ValueMeaningInterpretation
TrueThe STUN servers have received outbound UDP packets.The device has outbound connectivity, which is critical for getting direct connections.
FalseThe STUN servers haven’t received outbound UDP packets.The device doesn’t have outbound UDP connections and likely isn’t using direct connections.

IPv4

The IPv4 field shows the device's public IPv4 address and port number.

ValueMeaningInterpretation
Yes, <IPv4 address>The device has a valid IPv4 address and port number.The device has outbound connectivity, which is crucial for direct connections.
NoThe device doesn’t have an IPv4 address.If there’s no IPv4 address, the device doesn’t have network connectivity.

IPv6

The IPv6 field shows whether the device supports IPv6. It includes the device’s public IPv6 address and port number if it does.

ValueMeaningInterpretation
Yes, <IPv6 address>The device has an IPv6 address and port number.The device has outbound connectivity, which is critical for getting direct connections.
NoThe device doesn’t have an IPv6 address, but the operating system supports IPv6.The device either doesn’t have outbound connectivity or is using IPv4.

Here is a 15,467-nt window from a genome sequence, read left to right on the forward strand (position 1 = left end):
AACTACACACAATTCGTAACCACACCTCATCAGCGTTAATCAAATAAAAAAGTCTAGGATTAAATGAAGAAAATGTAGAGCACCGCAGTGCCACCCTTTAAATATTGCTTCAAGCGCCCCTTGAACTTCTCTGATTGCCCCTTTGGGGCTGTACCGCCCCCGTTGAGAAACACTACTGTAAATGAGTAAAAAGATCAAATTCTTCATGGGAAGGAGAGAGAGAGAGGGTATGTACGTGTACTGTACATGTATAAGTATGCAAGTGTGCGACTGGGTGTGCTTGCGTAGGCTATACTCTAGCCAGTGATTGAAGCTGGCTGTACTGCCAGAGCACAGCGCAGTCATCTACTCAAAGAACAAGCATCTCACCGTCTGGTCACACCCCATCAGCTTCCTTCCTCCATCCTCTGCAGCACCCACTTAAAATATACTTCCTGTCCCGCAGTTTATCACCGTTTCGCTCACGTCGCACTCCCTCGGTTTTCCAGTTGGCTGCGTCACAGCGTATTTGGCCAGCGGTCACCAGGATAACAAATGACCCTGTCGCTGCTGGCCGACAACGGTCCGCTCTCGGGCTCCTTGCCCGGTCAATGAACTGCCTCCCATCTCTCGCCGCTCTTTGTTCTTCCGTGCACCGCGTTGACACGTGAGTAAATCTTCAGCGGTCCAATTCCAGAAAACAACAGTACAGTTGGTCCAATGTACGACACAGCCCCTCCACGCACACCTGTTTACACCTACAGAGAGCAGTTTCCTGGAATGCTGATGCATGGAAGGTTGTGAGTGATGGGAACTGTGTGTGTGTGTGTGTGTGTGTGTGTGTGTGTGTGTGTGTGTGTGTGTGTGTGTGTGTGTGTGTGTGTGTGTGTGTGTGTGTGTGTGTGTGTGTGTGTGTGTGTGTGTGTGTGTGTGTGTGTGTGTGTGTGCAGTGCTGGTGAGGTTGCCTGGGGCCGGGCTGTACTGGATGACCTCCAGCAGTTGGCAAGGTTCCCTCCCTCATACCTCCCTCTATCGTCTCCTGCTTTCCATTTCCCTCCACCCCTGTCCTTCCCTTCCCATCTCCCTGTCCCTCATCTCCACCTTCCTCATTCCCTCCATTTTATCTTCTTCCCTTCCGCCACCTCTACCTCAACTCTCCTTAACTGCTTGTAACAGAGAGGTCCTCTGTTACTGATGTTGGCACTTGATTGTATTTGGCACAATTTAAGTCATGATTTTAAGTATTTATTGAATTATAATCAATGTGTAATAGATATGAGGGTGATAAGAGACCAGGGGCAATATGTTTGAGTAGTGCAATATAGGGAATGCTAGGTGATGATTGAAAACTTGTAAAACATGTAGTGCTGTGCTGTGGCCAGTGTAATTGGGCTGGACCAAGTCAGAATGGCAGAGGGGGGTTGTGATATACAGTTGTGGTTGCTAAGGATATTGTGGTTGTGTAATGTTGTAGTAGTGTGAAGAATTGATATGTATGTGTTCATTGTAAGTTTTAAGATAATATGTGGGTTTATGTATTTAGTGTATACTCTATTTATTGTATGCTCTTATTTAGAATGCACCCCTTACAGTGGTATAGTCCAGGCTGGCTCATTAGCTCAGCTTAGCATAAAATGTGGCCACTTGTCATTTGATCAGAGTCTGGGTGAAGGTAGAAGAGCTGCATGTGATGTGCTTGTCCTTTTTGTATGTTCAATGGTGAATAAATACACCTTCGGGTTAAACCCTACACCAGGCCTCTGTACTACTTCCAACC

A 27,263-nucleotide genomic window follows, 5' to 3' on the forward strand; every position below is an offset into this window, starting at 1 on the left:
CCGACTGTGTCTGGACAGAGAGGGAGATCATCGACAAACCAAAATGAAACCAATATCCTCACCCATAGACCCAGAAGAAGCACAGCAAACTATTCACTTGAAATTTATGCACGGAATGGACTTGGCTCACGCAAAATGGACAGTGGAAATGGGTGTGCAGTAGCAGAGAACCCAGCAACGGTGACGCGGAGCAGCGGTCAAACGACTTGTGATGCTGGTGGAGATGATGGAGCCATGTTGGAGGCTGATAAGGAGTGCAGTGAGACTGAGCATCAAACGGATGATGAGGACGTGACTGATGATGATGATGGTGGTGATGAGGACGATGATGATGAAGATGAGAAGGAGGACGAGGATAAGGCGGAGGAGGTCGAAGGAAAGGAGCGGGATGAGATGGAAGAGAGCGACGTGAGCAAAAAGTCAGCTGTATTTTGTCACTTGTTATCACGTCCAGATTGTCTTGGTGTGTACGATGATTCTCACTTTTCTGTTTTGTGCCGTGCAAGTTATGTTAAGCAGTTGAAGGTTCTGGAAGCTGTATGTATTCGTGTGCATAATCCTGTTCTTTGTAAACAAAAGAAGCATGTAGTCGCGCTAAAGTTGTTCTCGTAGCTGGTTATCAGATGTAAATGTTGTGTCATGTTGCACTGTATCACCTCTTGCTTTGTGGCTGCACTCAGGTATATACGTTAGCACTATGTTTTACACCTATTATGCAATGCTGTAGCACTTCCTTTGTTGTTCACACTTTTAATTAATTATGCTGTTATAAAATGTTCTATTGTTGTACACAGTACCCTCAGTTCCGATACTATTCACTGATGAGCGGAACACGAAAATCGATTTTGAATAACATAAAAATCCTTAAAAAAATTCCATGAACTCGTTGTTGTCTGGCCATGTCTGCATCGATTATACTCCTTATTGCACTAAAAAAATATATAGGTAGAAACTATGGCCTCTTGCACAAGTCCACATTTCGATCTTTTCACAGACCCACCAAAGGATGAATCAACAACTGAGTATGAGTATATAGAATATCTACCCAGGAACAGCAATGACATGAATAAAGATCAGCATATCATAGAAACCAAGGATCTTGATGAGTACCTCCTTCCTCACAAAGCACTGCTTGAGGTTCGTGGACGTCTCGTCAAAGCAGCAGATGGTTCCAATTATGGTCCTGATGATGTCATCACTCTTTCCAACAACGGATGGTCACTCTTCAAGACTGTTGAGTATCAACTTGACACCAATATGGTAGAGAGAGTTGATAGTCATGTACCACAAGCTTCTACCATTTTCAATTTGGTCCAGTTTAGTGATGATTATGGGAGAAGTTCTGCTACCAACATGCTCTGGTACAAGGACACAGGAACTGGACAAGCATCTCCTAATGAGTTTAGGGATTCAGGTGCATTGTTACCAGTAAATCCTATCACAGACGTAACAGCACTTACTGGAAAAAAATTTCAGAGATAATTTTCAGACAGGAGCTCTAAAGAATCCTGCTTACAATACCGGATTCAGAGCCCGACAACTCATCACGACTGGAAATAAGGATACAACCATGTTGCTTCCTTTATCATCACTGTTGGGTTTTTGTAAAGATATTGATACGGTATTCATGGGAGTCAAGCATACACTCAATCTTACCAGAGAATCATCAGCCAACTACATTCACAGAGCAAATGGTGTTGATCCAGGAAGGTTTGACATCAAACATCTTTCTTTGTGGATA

No, but OS has supportThe device doesn’t have an IPv6 address, and the operating system doesn’t support IPv6.The device doesn’t have IPv6 support and might or might not have outbound connectivity using IPv4.

Mapping varies by destination IP address

The MappingVariesByDestIP field states whether the device’s IP address differs between DERP relay servers. It’s the most important field to determine why a device isn’t using direct connections.

ValueMeaningInterpretation
TrueThe device’s IP address and port number combination varies between DERP relay servers.If two DERP relay servers return different results, it indicates that the device is behind a hard NAT that randomly selects the port IP address and port number combination. Hard NAT makes it difficult for Tailscale to enable direct connections, so the device is likely using a DERP relay server.
FalseThe device’s IP address and port number combination are the same across DERP relay servers.If all DERP relay servers return the same result, it indicates that the device either has no NAT or is behind an easy NAT. The device is likely to use direct connections.